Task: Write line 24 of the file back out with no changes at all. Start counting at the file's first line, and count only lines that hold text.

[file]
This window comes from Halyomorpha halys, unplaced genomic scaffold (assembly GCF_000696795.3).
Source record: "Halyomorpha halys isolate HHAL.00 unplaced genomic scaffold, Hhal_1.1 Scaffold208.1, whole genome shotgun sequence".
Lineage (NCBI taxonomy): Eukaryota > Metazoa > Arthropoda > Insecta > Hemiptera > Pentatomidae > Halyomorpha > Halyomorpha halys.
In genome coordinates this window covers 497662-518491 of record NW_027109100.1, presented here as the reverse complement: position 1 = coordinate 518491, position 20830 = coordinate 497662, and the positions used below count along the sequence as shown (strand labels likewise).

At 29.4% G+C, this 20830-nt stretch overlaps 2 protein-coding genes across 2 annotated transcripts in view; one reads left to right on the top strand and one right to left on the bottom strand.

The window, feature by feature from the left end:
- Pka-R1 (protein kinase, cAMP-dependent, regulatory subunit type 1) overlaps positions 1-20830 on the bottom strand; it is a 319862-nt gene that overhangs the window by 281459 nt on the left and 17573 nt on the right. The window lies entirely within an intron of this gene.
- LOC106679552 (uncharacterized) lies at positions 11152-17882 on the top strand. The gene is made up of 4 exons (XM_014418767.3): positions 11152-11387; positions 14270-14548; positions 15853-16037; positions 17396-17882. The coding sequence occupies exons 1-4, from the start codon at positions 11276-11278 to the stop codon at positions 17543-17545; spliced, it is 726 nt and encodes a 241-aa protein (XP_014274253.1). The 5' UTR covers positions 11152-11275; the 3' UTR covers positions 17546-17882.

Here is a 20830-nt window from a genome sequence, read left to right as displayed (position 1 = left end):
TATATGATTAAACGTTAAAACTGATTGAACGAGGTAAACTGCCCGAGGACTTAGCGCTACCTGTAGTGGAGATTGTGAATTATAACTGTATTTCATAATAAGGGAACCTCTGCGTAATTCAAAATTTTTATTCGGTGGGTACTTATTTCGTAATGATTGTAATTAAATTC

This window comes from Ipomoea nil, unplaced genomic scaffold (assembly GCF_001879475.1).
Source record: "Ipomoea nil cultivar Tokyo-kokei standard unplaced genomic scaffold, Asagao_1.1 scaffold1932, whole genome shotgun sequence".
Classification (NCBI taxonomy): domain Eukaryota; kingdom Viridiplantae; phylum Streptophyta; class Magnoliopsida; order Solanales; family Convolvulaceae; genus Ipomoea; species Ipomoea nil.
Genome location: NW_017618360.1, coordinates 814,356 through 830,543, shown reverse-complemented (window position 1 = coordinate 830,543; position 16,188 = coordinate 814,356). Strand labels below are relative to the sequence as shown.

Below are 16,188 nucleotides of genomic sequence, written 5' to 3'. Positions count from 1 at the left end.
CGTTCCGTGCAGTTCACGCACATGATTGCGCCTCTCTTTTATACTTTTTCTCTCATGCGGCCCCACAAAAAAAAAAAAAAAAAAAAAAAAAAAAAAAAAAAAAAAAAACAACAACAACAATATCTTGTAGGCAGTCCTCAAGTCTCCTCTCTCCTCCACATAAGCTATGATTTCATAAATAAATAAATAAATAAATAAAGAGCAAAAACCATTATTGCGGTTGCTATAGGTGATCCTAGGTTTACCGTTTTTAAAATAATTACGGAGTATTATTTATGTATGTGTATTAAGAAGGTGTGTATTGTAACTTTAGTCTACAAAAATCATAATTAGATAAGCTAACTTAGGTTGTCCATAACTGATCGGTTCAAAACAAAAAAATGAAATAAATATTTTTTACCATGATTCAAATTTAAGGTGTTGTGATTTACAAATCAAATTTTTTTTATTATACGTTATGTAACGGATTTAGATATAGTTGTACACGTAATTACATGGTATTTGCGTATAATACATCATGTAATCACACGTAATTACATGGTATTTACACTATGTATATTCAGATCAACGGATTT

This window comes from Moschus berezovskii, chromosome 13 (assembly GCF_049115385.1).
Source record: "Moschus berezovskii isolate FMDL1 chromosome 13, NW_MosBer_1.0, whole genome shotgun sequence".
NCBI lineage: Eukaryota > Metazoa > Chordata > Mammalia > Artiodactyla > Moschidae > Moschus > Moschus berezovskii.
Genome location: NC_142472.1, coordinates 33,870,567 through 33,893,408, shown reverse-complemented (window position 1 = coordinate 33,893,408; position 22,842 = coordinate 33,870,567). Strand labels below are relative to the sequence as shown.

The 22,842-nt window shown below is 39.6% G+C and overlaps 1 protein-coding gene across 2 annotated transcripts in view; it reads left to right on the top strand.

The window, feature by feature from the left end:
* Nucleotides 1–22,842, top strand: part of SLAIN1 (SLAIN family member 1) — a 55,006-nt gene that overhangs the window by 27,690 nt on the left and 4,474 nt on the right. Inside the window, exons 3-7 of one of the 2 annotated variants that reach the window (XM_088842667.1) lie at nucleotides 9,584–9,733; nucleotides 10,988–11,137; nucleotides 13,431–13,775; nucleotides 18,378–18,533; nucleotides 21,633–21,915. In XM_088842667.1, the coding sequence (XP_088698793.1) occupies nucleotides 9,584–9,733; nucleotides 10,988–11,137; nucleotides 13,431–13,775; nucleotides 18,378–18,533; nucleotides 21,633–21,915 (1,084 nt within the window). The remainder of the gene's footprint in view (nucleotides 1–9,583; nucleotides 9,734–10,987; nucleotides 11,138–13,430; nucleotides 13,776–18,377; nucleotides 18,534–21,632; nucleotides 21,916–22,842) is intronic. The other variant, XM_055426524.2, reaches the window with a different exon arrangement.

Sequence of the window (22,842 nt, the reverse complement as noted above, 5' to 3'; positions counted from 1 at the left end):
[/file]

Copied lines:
Sequence of the window (22,842 nt, the reverse complement as noted above, 5' to 3'; positions counted from 1 at the left end):